Skip Navigation

Press Releases


Washington, D.C., All business owners are urged to prepare their businesses for flood risks associated with what promises to be another very active storm season. Just one month from the beginning of the 2006 Hurricane Season, R. David Paulison, Acting Director of the Federal Emergency Management Agency, said business owners should take steps now to protect their property against flooding. Adequate insurance is one of the best ways, he said. There is typically a 30-day wait before a flood insurance policy takes effect.

The 2005 hurricane season (June 1 - November 30) caused the largest flood disaster in our Nation's history and was the costliest storm season on record; the National Flood Insurance Program (NFIP) paid flood insurance policyholders more than $15 billion to recover from storm damage. However, after witnessing the devastation of last year's storms in clear view, many people across the U.S. still unknowingly lack adequate protection from flood damage. Only 50 percent of property owners who suffered flood damage from Hurricanes Katrina and Rita were insured through the NFIP, leaving many hurricane victims to absorb the financial losses on their own or seek limited funding from other sources.

"Natural disasters are unpredictable but business owners can take precautions to lessen their vulnerability to flooding," said Paulison. "One of the most important lessons that many learned from the 2004 and 2005 Hurricane Seasons is that flood insurance is the only way to financially protect your business from flood damage."

Scientists predict that warmer waters in the Atlantic will continue to cause even stronger hurricanes, and that those storms will likely affect not only the Gulf Coast and Mid-Atlantic areas, but states in the Northeast and Midwest, as well. The largest amounts of rainfall from hurricanes are usually produced by slow moving tropical storms that stall over an inland area. Recent tropical storms such as Allison, Isabel and Frances have caused flood damage as far north as Pennsylvania and New York and as far inland as the Ohio Valley.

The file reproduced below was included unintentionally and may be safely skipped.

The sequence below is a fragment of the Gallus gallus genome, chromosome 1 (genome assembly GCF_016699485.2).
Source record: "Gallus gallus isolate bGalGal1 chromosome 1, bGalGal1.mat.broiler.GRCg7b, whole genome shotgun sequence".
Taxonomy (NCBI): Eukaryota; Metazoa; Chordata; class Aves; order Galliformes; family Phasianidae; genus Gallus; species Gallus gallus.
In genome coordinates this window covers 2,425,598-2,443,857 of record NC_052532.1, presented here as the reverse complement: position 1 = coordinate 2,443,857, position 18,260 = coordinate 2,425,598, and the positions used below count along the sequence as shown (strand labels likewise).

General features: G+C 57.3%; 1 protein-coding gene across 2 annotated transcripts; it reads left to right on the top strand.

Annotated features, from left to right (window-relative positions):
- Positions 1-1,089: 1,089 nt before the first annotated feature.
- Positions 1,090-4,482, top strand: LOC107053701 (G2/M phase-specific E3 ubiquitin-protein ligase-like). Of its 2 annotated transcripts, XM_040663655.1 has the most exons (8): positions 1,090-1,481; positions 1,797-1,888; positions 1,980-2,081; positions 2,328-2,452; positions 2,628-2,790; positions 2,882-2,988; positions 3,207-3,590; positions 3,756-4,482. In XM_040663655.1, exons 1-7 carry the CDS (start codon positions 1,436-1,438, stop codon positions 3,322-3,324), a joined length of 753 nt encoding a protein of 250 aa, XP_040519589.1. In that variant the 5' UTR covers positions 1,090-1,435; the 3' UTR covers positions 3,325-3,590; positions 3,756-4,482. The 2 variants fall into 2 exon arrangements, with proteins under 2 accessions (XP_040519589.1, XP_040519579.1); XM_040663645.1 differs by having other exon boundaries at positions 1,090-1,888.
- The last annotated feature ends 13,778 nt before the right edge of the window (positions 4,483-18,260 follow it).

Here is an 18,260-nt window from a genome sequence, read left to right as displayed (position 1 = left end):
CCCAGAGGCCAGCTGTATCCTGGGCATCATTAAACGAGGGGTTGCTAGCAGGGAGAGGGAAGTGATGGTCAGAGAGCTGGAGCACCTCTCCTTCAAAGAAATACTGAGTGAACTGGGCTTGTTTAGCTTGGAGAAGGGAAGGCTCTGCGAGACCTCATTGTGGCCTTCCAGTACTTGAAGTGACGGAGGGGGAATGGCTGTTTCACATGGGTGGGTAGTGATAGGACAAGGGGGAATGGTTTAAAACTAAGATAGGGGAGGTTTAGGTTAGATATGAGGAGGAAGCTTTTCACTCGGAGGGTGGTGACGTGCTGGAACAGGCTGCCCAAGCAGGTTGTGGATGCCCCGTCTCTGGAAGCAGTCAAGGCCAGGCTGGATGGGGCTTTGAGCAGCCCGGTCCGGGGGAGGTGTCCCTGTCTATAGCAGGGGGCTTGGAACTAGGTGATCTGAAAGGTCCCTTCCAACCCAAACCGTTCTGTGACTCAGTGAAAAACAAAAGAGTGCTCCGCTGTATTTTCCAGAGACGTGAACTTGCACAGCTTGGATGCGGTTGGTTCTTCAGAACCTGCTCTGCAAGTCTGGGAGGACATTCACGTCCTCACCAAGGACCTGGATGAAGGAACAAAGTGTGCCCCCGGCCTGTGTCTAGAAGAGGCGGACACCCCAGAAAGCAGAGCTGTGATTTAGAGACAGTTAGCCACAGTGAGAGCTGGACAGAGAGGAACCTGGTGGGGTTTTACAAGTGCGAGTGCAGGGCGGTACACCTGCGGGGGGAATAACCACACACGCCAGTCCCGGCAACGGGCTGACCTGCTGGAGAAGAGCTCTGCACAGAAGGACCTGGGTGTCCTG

"Floodwaters do not stop at coastlines and floodplain boundaries; everyone is at risk. It is important to protect your business property no matter where you live or work," said David Maurstad, Federal Insurance Administrator and Director of FEMA's Mitigation Division.

The NFIP offers the following suggestions to make your business FloodSmart before the next storm hits:

  • There is typically a 30-day waiting period to get flood insurance. Learn your risk and act now.
  • Call your insurance agent to make sure that your flood insurance policy is up to date.
  • Inventory and photograph the property in your office.
  • Store important documents in a safe, elevated, and waterproof space.
  • Plan for a secondary location in advance so your can stay in business without shutting your doors.
  • Create an emergency communications plan so all employees are accounted for and know what to do.

Flood insurance is affordable and available through nearly 100 insurance companies in more than 21,000 participating communities nationwide. To learn more about your flooding risk and how to protect yourself and your business, visit the NFIP Web site, or call 1-800-427-2419.

The average flood insurance policy costs less than $570 per year.
dotted line


For flood insurance rating purposes, a primary residence is a building that will be lived in by the insured or the insured's spouse for at least 80 percent of the 365 days following the policy effective date. If the building will be lived in for less than 80 percent of the policy year, it is considered to be a non-primary residence.

How Can I get Covered?

  • Rate your risk
  • Estimate your premiums
  • Find an agent

Contact Us | Site Map | Help | NFIP
Change font size
Last Updated: Sunday, 13-Apr-2014, 4:35 PM (EDT)

500 C Street SW, Washington, D.C. 20472
Disaster Assistance: (800) 621-FEMA, TTY (800) 462-7585
U.S. Department of Homeland Security
FEMA Home | Contact FEMA | Privacy Policy | Important Notices | FOIA | | DHS | Agent Site | Accessibility